“The TCPA makes it unlawful for a person to “initiate” a telephone call to a residential line and to wireless numbers for non-emergency purposes without the prior express written consent of the called party. The TCPA applies to both voice and short message service (SMS) text messages, if they are transmitted for marketing purposes.
The new TCPA guidelines DO NOTapply to non-marketing communication such as appointment reminders, service reminders, employee communication, or other services provided by our sister company Dr. SMS.
Failure to comply may result in penalties of $500-$1,500 per text message.
So, as you may know Facebook bought Instagram a while back for $1 Billion. Yesterday, they posted a new T&C:
”You agree that a business or other entity may pay us to display your username, likeness, photos (along with any associated metadata), and/or actions you take, in connection with paid or sponsored content or promotions, without any compensation to you.”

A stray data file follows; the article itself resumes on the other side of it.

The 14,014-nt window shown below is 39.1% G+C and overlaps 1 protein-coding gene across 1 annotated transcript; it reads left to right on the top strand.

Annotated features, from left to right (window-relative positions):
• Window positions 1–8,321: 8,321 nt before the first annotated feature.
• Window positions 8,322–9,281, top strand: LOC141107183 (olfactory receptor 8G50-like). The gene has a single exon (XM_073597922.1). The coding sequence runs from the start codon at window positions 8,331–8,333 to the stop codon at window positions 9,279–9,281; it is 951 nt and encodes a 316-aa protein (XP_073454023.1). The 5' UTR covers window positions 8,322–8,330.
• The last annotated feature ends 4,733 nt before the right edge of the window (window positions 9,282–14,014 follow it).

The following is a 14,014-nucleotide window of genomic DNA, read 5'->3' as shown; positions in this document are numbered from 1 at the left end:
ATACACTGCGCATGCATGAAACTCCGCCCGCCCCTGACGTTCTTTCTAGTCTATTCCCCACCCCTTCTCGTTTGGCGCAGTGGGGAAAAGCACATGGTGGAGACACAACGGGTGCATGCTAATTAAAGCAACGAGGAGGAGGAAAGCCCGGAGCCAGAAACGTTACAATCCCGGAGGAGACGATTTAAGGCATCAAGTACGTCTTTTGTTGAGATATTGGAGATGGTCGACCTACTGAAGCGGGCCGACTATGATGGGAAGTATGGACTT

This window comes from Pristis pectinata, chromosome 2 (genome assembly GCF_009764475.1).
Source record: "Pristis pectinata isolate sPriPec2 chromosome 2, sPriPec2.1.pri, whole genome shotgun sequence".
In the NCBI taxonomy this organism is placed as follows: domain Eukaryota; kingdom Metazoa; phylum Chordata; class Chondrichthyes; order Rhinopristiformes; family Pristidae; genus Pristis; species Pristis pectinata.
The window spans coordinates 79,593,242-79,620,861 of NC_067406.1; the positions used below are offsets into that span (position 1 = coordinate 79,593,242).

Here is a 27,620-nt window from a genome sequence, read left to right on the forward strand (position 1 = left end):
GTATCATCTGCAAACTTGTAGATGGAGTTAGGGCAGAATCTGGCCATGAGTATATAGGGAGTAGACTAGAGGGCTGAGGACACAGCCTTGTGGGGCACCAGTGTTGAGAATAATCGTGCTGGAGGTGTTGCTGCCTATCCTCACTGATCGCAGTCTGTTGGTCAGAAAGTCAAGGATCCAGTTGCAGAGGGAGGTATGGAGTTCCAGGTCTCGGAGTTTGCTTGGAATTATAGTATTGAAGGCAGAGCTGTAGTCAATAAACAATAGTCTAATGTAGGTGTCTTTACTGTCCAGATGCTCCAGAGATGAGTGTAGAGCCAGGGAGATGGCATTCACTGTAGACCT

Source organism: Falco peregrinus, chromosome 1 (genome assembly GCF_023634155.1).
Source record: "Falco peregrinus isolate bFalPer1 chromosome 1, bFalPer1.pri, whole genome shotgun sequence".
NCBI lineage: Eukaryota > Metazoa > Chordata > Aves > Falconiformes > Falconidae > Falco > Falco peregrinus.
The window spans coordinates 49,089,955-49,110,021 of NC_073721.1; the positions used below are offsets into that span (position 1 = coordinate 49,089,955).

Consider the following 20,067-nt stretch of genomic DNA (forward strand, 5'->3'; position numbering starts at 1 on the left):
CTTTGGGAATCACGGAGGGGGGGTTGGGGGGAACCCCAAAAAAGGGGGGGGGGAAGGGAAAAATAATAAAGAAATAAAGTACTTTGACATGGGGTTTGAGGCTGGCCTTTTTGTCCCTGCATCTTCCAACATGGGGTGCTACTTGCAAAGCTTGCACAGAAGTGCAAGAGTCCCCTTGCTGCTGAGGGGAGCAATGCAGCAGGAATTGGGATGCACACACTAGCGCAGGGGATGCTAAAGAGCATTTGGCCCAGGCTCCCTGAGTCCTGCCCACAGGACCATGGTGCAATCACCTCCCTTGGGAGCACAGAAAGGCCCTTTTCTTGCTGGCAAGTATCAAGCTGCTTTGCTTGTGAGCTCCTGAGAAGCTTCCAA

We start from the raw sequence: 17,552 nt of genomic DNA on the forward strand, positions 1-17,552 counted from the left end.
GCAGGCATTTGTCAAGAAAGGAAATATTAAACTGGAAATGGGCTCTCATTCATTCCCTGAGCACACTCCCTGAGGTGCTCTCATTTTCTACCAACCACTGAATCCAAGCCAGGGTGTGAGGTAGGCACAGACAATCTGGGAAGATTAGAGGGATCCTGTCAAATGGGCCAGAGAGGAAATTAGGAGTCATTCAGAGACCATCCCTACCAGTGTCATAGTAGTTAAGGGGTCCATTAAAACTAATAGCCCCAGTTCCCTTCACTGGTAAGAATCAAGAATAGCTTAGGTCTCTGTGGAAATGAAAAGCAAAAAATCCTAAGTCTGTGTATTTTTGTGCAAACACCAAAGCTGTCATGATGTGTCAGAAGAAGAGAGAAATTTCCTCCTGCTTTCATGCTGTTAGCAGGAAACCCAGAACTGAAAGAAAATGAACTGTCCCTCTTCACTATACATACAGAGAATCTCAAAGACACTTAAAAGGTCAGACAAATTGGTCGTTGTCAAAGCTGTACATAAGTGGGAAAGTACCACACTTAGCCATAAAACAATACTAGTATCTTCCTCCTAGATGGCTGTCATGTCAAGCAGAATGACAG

Uh, no. Not even close. I’m not using Instagram anymore until they retract this. I’m not a pro photographer (although I have sold some shots) but I’m sure as hell not going to let Facebook (or anyone else) use my pix for profit without any compensation.
Ice cream company’s flippant Facebook post tastes a lot like bigotry.
“A Muslim customer posted on the Wilcoxson’s brand Facebook page to ask if the gelatin listed in the ingredients list was made from pork (if so, it would be a no-no). The company president — PRESIDENT! — Matt Schaeffer flippantly responded, “We don’t deliver outside of Montana, certainly not Pakistan.”
From Business Insider:
General Motors’ decision to pull its $10 million FB ad budget set of a firestorm reaction ahead of the social network’s IPO… But in the cold light of Wednesday morning, some are pointing out that this may say more about GM than Facebook. One person, for instance, told Business Insider that GM’s Facebook strategy was “mental.”
Shop owners might fear a mob congregating outside the door, but don’t be scared if you’re the target of a “Cash Mob.” Organized as a reaction to behemoths like Target that lure business from the little guys, cash mobs support local stores by flooding them with shoppers… (read the rest here)